Why do we label objects?
- Because they’re new things, and we don’t understand how they work.
- Because the objects’ owners want to add additional information (often promotional in nature) to the object.
- Because they’re not simple enough to operate without additional instructions. When we can’t figure something out, we usually blame ourselves. More often, it’s the designer’s fault.
I think these two examples–from two different public bathrooms–definitely fall in the #3 category. First we’ve got a faucet from UBC Robson Square:
In case you can’t read it, here’s what it says:
TURN HANDLE IN COUNTERCLOCKWISE DIRECTION
FOR WARM WATER
I’m trying to imagine the circumstances that led to these signs (there’s one behind every faucet). A lot of complaints from frosty-handed MBA students? A lawsuit from a computer science professor with bad circulation? And, for the record, calling a sink a ‘basin’ is so twee.
Next we visit a different bathroom (I forget where) and find this label on the toilet fixture in a stall:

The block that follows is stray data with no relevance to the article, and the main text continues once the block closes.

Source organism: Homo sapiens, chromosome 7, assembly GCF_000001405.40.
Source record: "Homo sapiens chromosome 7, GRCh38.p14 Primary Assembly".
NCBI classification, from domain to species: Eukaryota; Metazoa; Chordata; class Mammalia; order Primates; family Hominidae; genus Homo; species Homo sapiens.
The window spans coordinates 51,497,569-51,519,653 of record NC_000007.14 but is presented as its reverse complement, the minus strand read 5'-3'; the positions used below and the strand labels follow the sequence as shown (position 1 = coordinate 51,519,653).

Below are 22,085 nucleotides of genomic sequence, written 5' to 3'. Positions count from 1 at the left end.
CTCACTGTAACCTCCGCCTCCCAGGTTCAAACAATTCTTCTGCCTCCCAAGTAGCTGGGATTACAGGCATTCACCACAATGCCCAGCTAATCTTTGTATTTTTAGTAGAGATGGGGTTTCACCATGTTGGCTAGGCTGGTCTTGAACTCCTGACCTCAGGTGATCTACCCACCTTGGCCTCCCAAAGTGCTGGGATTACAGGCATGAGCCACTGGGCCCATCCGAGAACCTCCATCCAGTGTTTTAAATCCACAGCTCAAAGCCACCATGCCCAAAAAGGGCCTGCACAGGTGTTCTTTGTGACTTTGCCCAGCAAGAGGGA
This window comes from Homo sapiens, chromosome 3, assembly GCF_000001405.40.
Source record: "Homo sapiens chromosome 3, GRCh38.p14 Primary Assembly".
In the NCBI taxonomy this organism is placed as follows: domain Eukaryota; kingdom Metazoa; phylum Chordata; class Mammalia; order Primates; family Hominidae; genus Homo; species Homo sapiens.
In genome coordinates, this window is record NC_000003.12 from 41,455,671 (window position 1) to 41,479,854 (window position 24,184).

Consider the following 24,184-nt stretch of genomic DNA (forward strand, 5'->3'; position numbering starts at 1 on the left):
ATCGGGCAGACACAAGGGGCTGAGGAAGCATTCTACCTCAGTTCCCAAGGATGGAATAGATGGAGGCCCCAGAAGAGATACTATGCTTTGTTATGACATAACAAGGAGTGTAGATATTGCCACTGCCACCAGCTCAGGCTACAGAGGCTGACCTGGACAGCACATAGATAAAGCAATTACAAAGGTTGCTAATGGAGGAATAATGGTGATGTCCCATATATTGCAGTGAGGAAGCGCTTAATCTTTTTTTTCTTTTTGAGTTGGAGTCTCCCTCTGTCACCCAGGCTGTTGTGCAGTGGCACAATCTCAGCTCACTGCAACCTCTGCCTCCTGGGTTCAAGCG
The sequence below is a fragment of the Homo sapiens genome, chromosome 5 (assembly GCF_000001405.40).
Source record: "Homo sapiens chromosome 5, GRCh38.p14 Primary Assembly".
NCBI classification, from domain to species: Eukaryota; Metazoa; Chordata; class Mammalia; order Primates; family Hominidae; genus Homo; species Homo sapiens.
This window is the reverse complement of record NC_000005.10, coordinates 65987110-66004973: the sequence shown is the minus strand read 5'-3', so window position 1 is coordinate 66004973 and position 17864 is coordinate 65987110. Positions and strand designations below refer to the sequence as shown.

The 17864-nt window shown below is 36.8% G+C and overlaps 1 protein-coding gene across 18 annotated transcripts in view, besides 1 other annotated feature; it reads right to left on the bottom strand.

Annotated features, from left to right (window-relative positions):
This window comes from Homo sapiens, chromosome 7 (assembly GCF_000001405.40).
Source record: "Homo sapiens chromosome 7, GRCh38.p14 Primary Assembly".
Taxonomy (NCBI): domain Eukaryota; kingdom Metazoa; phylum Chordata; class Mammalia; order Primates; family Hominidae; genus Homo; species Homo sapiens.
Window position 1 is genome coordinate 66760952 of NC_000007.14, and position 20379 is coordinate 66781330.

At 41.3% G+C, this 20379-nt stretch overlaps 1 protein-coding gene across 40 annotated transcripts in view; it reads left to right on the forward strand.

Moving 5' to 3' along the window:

The text is like a little poem:
If sensor is blocked,
use manual flush button.
This unit features
a 3 second flush delay.
This begs all sorts of questions: why would the sensor be blocked? How would I know if it were blocked? And why do I care about the flush delay? Most importantly, why is the flush delay a ‘feature’?
Next we’ve got a tissue box with a spot for a youngster to write his or her name:
This is for really poor kids, who own so few things that their Kleenex box is precious to them.
I’m kidding. Someone pointed out that this is probably for daycares and schools, where each kid has their own tissue box, but it still struck me as a little funny.
Finally, I snapped this photo of a sign on one of the newest ships in BC Ferries’ fleet. I thought the artwork was oddly evocative.
“No High Fives Allowed.” Or maybe “Cylons Only Beyond This Point”?